Connor - 1 year ago 78
R Question

Partial String Matching by Row

I'm trying to create a unique column in a data frame that has a numeric of the character matches between two strings from the left side of both strings.

Each row represents has a comparison string, which we want to use as a test against a user given string. Given a dataframe:

``````df <- data.frame(x=c("yhf", "rnmqjk", "wok"), y=c("yh", "rnmj", "ok"))

x    y
1    yhf   yh
2 rnmqjk rnmj
3    wok   ok
``````

Where x is our comparison string and y is our given string, I'm looking to have the values of "2, 3, 0" output in column z., like so:

``````       x    y    z
1    yhf   yh    2
2 rnmqjk rnmj    3
3    wok   ok    0
``````

Essentially, I'm looking to have the given strings (y) checked from left -> right against a comparison string (x), and when the characters don't line up to not check the rest of the string and record the match numbers.

This code works for your example:

``````df\$z <- mapply(function(x, y) which.max(x != y),
strsplit(as.character(df\$x), split=""),
strsplit(as.character(df\$y), split="")) - 1

df
x    y z
1    yhf   yh 2
2 rnmqjk rnmj 3
3    wok   ok 0
``````

As an outline, `strsplit` splits a string vector into a list of character vectors. Here, each element of a vector is a single character (with the split="" argument). The `which.max` function returns the first position where it's argument is the maximum of the vector. Since The vectors returned by `x != y` are logical, `which.max` returns the first position where a difference is observed. `mapply` takes a function and lists and applies the provided function to corresponding elements of the lists.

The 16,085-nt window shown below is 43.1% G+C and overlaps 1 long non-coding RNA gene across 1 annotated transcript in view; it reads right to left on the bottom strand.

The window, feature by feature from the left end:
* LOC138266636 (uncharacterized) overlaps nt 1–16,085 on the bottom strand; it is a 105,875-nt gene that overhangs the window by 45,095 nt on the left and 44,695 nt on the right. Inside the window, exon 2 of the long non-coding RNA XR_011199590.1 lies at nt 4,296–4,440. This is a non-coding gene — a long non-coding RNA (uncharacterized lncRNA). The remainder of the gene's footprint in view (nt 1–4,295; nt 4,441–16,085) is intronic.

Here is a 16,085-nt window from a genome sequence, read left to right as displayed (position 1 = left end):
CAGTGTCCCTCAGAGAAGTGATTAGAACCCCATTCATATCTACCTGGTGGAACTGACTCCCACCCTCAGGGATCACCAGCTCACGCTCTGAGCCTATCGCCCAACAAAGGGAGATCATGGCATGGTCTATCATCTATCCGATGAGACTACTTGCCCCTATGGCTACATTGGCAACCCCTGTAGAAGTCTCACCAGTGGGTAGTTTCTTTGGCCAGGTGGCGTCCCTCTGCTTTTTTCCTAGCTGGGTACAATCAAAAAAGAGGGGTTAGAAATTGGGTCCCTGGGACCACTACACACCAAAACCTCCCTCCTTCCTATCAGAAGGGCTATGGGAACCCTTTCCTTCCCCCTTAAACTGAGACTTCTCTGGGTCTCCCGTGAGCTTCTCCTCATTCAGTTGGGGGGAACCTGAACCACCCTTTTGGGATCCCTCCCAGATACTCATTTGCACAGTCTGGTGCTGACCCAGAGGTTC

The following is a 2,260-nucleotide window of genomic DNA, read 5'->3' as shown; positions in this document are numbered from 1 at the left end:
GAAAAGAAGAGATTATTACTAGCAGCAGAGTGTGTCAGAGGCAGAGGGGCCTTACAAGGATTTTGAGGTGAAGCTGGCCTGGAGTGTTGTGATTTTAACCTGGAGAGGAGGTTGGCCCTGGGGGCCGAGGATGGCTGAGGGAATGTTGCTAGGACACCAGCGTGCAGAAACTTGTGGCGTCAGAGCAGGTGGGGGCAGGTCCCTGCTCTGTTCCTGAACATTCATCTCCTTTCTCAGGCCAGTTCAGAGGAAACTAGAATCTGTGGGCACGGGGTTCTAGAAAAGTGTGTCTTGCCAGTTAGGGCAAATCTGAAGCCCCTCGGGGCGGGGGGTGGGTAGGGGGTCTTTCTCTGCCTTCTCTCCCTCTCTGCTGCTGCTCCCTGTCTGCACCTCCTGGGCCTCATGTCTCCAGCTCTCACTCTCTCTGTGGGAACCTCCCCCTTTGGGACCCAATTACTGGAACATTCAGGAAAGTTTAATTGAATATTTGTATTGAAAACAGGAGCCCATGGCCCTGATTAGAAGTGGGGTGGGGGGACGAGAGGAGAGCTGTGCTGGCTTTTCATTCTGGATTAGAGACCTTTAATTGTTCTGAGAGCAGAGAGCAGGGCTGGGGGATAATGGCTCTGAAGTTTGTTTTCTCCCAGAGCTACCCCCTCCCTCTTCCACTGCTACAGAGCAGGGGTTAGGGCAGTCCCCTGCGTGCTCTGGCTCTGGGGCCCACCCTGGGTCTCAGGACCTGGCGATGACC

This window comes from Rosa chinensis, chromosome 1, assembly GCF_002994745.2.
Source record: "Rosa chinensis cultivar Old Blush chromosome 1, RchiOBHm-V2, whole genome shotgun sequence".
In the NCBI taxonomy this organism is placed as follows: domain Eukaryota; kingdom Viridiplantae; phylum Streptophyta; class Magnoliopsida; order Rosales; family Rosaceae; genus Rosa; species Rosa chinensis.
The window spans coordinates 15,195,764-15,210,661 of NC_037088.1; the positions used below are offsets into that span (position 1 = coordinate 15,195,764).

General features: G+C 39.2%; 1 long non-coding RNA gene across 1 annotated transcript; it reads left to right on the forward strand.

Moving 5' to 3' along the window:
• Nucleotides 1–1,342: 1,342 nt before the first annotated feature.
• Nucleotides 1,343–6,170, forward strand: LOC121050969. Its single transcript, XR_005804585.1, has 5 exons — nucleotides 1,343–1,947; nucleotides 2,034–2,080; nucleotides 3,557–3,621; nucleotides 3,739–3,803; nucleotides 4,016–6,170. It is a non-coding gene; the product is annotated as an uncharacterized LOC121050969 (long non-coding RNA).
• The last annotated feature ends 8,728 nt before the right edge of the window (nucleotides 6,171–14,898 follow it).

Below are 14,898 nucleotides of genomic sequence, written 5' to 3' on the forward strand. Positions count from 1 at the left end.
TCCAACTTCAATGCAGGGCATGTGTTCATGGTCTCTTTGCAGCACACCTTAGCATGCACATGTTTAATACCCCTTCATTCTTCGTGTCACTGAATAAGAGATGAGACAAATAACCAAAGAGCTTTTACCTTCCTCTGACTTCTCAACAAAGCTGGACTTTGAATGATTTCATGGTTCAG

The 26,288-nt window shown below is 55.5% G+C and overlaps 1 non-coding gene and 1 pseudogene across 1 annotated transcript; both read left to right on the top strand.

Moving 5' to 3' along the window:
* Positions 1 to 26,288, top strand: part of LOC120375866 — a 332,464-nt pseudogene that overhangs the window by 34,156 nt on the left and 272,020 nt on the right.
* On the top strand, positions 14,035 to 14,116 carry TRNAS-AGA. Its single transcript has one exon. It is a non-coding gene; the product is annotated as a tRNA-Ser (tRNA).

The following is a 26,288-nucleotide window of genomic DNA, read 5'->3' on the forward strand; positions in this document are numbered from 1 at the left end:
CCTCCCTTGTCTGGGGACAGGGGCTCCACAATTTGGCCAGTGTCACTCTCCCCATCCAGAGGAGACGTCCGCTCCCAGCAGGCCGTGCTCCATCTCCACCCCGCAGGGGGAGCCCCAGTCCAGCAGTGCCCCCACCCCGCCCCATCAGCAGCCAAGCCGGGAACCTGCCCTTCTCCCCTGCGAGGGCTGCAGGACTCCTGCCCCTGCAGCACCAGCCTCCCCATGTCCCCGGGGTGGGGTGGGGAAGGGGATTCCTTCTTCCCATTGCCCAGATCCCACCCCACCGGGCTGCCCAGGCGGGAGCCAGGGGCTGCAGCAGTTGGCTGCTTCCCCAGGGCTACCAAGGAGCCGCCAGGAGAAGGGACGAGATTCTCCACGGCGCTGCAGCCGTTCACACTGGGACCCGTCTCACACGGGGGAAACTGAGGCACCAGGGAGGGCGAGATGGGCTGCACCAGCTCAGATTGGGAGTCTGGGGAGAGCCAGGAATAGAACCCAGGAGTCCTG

Note that this produces warnings that the lengths of the strings don't match. This could be addressed in a couple of ways, the easiest is wrapping the function in `suppressWarnings` if the messages bug you.

As the OP notes int the comments if there are instances where the entire word matches, then `which.max` returns 1. To return the same length as the string, I'd add a second line of code that combines logical subsetting with the `nchar` function:

``````df\$z[as.character(df\$x) == as.character(df\$y)] <-
nchar(as.character(df\$x[as.character(df\$x) == as.character(df\$y)]))
``````
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